All the reporters are volunteers and because they have other jobs, most can only work on the weekends.
Silva stitches together a living acting as a fixer for mainstream journalists interested in the favela, and he just finished his fifth story for the London newspaper The Guardian. He got that gig when he met the Latin American editor for the paper at a workshop and learned he was looking for a favela writer during the 2016 Olympic Games.
His latest Guardian story was about the legacy of the Olympics in Rocinha one year later. “No impact, nothing changed,” Silva said. “We say we need education; the authorities send police. We say healthcare; they say police.”
Lucas Veloso is another young community journalist who is quick to point out there are also interesting stories where he lives in Guaianases on the outskirts of São Paulo.
Veloso, 22, writes for the Mural blog, which was started in 2010 as an offshoot of a program started by Bruno Garcez , a Knight International Journalism Fellow, to train citizen journalists in the communities that ring São Paulo. Now it’s hosted by Folha de São Paulo. Around 70 young reporters pitch stories to an editorial committee and report from their communities.
Veloso recently wrote about the Haitian refugees who are joining immigrants from Bolivia and Paraguay in Guaianases. As he walked around his neighborhood recently, he pointed out where the city recently painted over murals that touched on the migration theme because it saw them as graffiti defacing public spaces rather than as art.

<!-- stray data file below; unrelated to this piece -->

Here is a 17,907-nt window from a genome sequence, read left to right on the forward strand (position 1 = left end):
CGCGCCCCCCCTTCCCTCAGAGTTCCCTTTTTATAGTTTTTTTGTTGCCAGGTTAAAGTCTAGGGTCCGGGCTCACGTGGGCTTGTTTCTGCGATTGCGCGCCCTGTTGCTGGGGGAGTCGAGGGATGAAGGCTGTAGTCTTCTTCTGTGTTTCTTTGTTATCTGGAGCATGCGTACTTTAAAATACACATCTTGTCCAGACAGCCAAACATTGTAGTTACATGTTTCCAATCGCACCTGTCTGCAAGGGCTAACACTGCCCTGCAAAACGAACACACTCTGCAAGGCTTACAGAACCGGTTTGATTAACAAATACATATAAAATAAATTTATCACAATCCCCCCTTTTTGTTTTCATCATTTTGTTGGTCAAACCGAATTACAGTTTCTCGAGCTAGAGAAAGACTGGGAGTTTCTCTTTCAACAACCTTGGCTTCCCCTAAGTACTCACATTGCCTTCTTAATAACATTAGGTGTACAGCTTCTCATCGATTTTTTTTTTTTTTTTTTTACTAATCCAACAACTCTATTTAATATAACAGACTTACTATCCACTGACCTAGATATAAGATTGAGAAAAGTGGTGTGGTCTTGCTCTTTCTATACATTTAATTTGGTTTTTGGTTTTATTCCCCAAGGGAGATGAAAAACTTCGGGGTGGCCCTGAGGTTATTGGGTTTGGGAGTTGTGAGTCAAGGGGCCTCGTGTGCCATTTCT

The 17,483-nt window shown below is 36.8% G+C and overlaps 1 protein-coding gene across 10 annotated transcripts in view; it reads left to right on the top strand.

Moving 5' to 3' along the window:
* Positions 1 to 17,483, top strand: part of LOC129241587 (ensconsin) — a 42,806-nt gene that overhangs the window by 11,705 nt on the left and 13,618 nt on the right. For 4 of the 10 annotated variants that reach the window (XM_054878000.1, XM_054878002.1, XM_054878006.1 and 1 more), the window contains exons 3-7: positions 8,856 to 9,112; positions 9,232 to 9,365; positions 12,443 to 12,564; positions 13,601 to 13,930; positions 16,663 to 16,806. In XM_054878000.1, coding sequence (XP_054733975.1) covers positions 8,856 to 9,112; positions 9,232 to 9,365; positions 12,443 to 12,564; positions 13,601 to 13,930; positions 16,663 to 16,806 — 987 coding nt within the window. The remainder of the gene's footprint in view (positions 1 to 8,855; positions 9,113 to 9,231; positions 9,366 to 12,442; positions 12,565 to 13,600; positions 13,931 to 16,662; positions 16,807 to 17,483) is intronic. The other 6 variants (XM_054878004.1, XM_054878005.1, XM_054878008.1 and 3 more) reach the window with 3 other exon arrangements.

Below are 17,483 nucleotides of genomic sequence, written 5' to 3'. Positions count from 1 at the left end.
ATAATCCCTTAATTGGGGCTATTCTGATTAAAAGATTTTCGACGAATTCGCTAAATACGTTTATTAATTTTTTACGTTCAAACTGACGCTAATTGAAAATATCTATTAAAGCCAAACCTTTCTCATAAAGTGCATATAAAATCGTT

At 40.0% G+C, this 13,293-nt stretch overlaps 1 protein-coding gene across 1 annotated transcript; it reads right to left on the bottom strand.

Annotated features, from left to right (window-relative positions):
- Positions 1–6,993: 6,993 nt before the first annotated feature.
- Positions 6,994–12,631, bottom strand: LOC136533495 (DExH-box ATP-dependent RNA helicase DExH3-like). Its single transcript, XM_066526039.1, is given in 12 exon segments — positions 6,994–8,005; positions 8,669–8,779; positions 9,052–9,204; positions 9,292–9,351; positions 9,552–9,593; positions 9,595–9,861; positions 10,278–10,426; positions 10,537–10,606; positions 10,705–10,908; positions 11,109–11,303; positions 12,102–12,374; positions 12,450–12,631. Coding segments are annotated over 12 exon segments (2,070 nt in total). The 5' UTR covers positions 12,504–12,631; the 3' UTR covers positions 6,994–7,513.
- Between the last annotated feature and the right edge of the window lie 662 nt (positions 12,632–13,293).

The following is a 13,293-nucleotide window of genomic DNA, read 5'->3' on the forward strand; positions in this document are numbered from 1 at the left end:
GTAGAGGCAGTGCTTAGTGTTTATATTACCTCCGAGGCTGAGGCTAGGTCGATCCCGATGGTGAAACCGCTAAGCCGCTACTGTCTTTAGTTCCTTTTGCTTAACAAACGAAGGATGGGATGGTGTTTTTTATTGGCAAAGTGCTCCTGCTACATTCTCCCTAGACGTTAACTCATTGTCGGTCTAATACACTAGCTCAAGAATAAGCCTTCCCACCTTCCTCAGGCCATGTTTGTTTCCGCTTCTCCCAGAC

Near the rail tracks, he indicated the site of a used-book and news stand that had been burned down during a concert. Local residents helped the popular owner rebuild the stand and restock it. It has been christened Resistencia (Resistance) and inspired a Mural story.
Not only do the Mural reporters share positive news from their communities but they also do investigative work.
Noticing there were unusually large gaps between trains and platforms along the routes that link peripheral neighborhoods to the city center, Mural reporters set out to measure the gaps at 91 stations. The largest gap they discovered was 46 centimeters (18 inches) and the average distance between trains and platforms was 7.09 inches.
Among the stations along the Coral line, which Veloso takes into the city for his day job at a public relations firm, the largest gap was 8.7 inches.
“This kind of reporting is very important for the people,” Veloso said. “Traditional reporters generally don’t take these trains. We use them everyday and see people fall and get injured. At the Luz station someone I know fell and people kept passing over her until they finally pulled her up. She had to undergo 20 physical therapy sessions.
“This is the perspective we bring to news coverage,” he added.
Some reporters who report on favela news disdain traditional media outlets because they think they sensationalize and stereotype their communities as bastions of violence and the bizarre. But Veloso isn’t one of them. “Mural wants to influence the coverage of the big media,” he said. “Some of us make a joke at Mural that we wish we didn’t have to exist. What we would like is even-handed coverage. There are nice things in Guaianases just like there are in rich neighborhoods.”
Follow Mimi Whitefield on Twitter: @HeraldMimi
Whitefield traveled to Brazil as part of an exchange program sponsored by the Washington-based International Center for Journalists.